Then, there’s the road less traveled. Sometimes the road less traveled is less traveled for a reason. It doesn’t go anywhere worth going. That brings up the question of the day. Do Mac users need another browser?
Browsing Is Browsing
My Mac browsing experience may be a bit more convoluted than the average Mac user. I use Safari most of the time, Google’s Chrome for videos, and Firefox for the library of extensions.
SlimBoat starts up a bit faster than Safari on my Mac, but we’re talking about one second difference, so that’s nominal.
Website pages load quickly, though I ran into a few pages which did not render well in SlimBoat but looked fine in other browsers.
SlimBoat has the usual browser features– form filler, bookmarks, a download manager, but also surprises with a few functions you won’t find in Safari.
For example, Facebook is integrated. There’s a setting to translate a website page automatically. YouTube videos can be downloaded and saved to your Mac. SlimBoat integrates with Twitter, Google+, Gmail, Hotmail, and more, plus it features a built-in popup blocker and advertisement blocker.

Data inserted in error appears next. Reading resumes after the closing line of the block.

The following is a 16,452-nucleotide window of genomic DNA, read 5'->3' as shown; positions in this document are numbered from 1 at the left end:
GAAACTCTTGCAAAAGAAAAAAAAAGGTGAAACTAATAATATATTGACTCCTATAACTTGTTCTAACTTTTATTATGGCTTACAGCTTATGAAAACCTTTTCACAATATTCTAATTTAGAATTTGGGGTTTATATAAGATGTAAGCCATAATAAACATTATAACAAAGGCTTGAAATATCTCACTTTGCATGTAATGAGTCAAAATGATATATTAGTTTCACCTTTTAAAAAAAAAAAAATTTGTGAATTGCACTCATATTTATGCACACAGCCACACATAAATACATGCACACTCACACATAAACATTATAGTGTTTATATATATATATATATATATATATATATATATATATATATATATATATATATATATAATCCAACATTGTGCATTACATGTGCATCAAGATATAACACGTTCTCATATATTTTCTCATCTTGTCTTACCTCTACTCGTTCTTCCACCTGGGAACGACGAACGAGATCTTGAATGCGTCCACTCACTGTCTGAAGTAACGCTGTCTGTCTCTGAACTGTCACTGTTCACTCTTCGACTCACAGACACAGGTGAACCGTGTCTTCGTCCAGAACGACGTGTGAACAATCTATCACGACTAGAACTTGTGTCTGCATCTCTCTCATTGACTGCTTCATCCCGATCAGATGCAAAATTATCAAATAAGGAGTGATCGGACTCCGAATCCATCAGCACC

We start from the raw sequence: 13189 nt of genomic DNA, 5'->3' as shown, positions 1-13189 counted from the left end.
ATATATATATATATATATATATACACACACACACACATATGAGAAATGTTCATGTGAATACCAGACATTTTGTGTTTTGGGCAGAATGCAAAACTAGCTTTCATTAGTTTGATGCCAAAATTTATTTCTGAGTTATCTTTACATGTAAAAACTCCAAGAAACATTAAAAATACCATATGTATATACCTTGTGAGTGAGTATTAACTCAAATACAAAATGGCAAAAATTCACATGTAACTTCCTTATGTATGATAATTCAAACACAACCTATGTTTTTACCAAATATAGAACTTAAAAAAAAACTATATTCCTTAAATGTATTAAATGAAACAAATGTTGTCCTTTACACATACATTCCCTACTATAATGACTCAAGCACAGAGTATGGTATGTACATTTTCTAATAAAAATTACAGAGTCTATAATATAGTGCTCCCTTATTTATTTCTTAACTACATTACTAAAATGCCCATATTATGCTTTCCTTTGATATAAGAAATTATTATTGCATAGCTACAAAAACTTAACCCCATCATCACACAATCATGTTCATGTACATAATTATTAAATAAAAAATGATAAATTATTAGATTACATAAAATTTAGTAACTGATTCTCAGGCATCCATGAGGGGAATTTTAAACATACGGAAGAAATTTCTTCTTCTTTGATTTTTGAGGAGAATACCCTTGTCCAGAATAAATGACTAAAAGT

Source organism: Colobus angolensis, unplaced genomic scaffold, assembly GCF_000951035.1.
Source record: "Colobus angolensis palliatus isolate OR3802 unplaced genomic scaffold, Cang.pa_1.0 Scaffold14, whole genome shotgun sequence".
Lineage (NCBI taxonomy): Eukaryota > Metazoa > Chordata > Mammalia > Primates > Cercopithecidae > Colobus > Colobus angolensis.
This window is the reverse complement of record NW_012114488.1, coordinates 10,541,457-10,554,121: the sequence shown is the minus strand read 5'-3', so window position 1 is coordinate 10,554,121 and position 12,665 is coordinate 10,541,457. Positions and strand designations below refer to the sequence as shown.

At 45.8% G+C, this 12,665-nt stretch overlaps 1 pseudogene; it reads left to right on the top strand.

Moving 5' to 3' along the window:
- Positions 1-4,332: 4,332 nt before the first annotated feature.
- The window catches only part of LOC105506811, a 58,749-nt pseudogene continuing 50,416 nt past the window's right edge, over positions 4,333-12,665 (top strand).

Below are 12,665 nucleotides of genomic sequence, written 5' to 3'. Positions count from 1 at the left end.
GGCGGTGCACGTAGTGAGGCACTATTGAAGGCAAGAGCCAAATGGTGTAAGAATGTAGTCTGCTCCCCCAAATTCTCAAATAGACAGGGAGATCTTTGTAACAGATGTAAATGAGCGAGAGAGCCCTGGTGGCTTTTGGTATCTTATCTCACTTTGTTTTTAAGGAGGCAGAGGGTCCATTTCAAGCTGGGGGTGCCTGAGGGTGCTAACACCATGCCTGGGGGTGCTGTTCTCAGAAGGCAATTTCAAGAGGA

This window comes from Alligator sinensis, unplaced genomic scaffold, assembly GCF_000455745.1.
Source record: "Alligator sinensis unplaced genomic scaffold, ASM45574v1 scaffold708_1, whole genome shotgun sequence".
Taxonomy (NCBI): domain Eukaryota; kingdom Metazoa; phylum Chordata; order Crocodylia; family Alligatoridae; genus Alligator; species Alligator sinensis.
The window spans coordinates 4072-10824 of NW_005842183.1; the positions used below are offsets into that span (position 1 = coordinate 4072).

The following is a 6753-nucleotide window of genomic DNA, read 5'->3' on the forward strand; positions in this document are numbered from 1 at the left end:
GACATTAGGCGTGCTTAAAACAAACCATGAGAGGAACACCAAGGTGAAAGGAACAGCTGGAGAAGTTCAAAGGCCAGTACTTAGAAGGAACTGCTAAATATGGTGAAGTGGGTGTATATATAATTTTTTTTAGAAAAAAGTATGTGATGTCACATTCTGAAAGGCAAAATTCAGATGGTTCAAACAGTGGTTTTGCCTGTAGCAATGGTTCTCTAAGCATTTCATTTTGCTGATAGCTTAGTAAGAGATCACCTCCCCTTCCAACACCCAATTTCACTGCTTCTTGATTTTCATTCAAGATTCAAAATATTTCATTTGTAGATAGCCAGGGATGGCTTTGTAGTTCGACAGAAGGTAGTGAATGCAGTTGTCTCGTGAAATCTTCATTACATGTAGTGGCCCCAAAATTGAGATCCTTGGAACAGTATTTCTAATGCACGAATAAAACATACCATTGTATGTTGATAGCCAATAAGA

In fact, browser configuration is SlimBoat’s strong point. There are options you’re not likely to find in any major Mac browser.
The Popup blocker has both white and black list options. Privacy settings abound, including an option to delete the browser history, cookies, and cached files when quitting.
There’s even granular controls on the tab sizes (Safari bungles tabs), including pixels, number of words, and specific actions. You can also store logins and passwords.
Not only can you block advertisements in SlimBoat, you can also get the local weather forecast, break bookmarks into multiple columns, and use a proxy to view video sites in China.
SlimBoat uses the same WebKit rendering engine in Apple’s Safari (and most mobile device browsers), but also runs on Windows PCs so it’s multi-platform. The claim to fame, though, is obvious– a laundry list of features you won’t find on most other browsers, including Safari.
SlimBoat tries to reinvent the browsing experience, but it’s more a basic browser with features and functions that clutter the experience instead– unless you like that sort of thing.